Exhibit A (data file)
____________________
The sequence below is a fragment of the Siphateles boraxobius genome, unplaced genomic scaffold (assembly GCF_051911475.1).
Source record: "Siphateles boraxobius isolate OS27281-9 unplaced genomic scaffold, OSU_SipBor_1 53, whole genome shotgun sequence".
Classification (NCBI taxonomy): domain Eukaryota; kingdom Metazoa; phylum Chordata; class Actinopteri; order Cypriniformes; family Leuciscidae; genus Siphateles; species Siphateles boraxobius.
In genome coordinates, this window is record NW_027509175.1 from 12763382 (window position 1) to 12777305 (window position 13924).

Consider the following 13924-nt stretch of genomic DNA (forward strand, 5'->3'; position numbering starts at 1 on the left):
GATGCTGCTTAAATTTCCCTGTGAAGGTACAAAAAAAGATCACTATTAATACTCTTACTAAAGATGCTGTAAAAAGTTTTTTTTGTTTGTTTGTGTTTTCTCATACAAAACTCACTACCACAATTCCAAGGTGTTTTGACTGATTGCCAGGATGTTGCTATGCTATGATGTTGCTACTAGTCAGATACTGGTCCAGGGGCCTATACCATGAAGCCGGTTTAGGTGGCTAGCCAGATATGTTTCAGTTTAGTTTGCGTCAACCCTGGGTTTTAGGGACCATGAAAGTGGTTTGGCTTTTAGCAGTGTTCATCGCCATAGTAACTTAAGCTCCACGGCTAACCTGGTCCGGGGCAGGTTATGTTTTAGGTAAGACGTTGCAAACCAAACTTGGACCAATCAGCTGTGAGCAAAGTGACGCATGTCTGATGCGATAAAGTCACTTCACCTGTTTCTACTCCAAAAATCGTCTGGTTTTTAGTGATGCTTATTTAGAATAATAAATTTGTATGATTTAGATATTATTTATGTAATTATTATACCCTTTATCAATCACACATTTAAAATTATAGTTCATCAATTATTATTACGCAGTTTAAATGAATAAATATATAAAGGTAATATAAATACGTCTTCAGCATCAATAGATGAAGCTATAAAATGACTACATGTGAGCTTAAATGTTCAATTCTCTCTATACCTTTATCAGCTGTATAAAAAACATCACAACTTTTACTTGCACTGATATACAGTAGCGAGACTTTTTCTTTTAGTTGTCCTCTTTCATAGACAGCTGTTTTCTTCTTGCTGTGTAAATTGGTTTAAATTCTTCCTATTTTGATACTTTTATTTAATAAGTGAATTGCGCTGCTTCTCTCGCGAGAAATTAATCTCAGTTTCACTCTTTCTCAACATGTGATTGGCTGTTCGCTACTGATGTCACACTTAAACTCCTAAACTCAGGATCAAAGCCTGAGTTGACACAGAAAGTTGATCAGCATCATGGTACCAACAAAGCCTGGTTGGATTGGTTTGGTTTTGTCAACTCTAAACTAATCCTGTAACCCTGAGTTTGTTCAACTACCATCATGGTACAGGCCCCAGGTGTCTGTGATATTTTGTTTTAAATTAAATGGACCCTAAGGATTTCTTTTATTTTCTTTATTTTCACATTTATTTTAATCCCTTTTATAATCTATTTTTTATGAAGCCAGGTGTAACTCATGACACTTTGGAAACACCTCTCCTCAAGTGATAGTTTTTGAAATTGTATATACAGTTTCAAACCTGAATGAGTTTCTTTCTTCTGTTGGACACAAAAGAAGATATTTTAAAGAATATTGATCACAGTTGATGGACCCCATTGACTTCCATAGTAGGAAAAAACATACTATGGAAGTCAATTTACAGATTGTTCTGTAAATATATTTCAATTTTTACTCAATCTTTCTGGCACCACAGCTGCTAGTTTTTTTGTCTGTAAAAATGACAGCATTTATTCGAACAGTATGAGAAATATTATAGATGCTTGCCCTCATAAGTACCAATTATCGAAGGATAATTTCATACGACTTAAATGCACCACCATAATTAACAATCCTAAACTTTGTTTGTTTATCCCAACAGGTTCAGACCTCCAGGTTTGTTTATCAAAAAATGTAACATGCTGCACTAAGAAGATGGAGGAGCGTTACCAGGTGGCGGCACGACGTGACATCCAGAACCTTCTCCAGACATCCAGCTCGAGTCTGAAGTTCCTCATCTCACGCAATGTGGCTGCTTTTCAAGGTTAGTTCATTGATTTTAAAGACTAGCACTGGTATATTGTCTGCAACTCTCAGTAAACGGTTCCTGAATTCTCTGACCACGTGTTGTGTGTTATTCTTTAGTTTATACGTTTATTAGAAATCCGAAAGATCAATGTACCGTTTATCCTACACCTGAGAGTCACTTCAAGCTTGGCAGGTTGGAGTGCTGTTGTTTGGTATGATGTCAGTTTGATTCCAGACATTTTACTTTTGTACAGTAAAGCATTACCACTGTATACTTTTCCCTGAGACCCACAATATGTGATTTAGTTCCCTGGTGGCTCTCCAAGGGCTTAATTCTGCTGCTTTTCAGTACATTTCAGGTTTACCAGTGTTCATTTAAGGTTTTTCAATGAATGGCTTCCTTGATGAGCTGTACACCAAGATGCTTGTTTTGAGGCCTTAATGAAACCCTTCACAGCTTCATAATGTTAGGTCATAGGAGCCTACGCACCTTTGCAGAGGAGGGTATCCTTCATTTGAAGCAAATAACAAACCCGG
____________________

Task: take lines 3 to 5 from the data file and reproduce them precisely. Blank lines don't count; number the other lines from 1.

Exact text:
Classification (NCBI taxonomy): domain Eukaryota; kingdom Metazoa; phylum Chordata; class Actinopteri; order Cypriniformes; family Leuciscidae; genus Siphateles; species Siphateles boraxobius.
In genome coordinates, this window is record NW_027509175.1 from 12763382 (window position 1) to 12777305 (window position 13924).

Consider the following 13924-nt stretch of genomic DNA (forward strand, 5'->3'; position numbering starts at 1 on the left):